Internet Wills

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Question: My friends used an online service to prepare their Wills.  They signed them at in the presence of their neighbors.  They said it was much less expensive than going to an attorney to have a Will prepared. I am planning to disinherit one of my children but I am hesitant to have my Will prepared by an online service. Can you give me some advice?

Answer: In my career, I have seen some do-it-yourself at home estate planning blunders. One of the most memorable is an estate where the testator signed her will at the bottom of every page, but not on the clearly marked signature line on the last page. This made the entire Will invalid.  I have also had circumstances where the person asked witnesses to sign the document but never told them that it was a Will they were witnessing.

It is important to know that when an attorney supervises the execution of a Will it creates a presumption of “due execution.”  This means that there is a presumption that all of the proper statutory formalities were followed when the Will was signed. If the Will execution ceremony is not supervised by an attorney, this presumption does not exist. In order for the Surrogate’s Court to admit an unsupervised will to probate, the Court must be satisfied that the Will was properly executed.  If a testator executes a Will without attorney supervision, he or she runs the risk of violating the provisions of the Estate Powers and Trust Law and having the Will denied probate.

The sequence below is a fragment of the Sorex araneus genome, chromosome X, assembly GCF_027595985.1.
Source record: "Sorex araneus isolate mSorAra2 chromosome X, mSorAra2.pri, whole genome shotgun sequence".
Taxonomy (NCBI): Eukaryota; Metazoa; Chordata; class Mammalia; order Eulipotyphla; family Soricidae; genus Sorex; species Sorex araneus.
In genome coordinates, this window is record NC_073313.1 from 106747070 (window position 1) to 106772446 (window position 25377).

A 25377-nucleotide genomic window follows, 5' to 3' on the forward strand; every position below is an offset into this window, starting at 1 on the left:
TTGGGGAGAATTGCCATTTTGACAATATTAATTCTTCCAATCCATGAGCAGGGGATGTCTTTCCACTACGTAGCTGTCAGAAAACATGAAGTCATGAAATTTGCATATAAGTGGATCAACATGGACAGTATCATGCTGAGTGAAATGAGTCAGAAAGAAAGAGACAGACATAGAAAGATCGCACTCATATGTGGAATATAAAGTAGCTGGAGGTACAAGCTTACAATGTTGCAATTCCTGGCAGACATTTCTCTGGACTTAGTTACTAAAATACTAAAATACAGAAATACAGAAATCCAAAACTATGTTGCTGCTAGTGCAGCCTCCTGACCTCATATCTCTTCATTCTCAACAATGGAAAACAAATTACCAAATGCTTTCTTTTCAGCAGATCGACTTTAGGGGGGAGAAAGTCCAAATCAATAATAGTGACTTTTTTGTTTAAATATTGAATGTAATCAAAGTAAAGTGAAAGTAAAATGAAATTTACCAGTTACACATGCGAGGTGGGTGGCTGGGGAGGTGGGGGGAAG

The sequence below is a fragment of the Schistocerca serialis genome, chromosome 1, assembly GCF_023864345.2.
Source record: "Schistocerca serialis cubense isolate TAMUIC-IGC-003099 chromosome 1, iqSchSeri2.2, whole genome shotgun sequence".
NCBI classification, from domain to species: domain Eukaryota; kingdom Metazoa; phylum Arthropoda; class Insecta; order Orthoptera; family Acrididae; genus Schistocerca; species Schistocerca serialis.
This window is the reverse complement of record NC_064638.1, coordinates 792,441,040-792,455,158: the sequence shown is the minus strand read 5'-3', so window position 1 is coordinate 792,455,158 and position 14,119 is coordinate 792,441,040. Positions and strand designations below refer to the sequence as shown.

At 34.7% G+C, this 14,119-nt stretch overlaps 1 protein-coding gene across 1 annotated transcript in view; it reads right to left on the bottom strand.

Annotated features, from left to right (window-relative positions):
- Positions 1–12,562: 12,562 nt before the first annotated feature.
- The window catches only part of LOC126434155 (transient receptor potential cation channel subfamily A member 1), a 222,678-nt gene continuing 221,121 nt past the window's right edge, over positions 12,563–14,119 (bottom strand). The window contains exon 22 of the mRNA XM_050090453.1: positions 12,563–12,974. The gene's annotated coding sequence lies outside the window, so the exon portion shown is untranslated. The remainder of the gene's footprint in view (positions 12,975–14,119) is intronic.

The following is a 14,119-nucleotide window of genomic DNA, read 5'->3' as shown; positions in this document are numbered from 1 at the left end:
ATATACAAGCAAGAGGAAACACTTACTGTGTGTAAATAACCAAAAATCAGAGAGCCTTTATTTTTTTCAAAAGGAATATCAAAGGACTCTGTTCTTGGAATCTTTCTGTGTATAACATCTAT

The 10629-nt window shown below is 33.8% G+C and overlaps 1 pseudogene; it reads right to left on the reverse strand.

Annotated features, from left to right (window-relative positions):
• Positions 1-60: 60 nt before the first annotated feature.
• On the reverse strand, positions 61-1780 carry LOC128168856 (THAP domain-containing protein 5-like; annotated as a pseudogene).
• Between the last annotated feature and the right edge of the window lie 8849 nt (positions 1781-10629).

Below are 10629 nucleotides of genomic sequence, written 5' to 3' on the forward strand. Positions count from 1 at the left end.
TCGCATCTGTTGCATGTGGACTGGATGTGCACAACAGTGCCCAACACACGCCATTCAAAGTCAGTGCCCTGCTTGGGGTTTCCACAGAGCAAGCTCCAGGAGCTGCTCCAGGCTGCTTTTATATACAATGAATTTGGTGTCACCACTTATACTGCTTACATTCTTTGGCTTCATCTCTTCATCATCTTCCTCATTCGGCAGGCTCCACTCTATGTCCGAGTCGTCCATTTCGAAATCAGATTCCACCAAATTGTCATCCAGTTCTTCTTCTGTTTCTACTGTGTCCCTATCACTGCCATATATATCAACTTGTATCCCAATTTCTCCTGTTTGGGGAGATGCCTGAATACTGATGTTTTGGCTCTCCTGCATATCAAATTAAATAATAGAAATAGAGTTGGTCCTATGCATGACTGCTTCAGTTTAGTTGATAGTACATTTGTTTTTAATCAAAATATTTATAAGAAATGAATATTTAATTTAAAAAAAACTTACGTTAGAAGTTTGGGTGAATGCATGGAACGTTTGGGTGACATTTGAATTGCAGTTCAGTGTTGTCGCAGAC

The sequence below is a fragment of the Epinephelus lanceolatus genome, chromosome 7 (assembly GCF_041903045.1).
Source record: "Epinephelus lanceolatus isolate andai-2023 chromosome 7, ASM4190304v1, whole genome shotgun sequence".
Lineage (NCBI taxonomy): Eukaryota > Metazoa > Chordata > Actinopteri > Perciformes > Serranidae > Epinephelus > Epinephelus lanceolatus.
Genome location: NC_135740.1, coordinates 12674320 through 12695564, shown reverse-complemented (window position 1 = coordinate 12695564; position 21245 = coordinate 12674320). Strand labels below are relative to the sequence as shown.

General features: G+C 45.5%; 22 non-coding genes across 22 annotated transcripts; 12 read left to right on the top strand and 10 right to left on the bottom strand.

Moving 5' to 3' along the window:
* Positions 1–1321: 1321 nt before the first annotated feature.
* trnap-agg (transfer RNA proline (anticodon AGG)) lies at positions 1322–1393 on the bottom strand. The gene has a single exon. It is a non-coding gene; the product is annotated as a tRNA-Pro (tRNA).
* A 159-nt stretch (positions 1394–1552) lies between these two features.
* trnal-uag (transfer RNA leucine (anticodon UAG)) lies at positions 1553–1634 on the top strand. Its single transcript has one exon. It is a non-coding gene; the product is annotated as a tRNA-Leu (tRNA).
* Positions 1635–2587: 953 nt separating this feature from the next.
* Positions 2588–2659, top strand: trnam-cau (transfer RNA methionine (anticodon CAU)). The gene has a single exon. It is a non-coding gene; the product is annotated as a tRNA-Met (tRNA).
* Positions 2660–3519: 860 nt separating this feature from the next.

This is especially dangerous if you are planning on disinheriting one of your children. If you execute your Will at home without the supervision of an attorney, there is no presumption that the Will was executed property. If Court declares the Will invalid, then the child you disinherited would inherit even though it was contrary to your intentions.  This could be a lengthy and expensive legal battle that could have been avoided by utilizing an estate planning or elder law attorney to prepare your Will and make sure it is properly executed.

In addition, the work performed by an attorney is far more than drafting documents.  Your attorney is familiar with trust and estate laws, asset protection, estate and income taxes and as well as capital gains taxes connected to probate and lifetime gifts.   At the end of the day, paying an attorney to properly prepare and supervise the execution of your Will and other estate planning documents is far less costly than litigating over a contested estate in the Surrogate’s Court. This will save your love ones a lot of time, money and aggravation after your death.

Nancy Burner, Esq. & Kera Reed, Esq.

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Burner Law Group, P.C.

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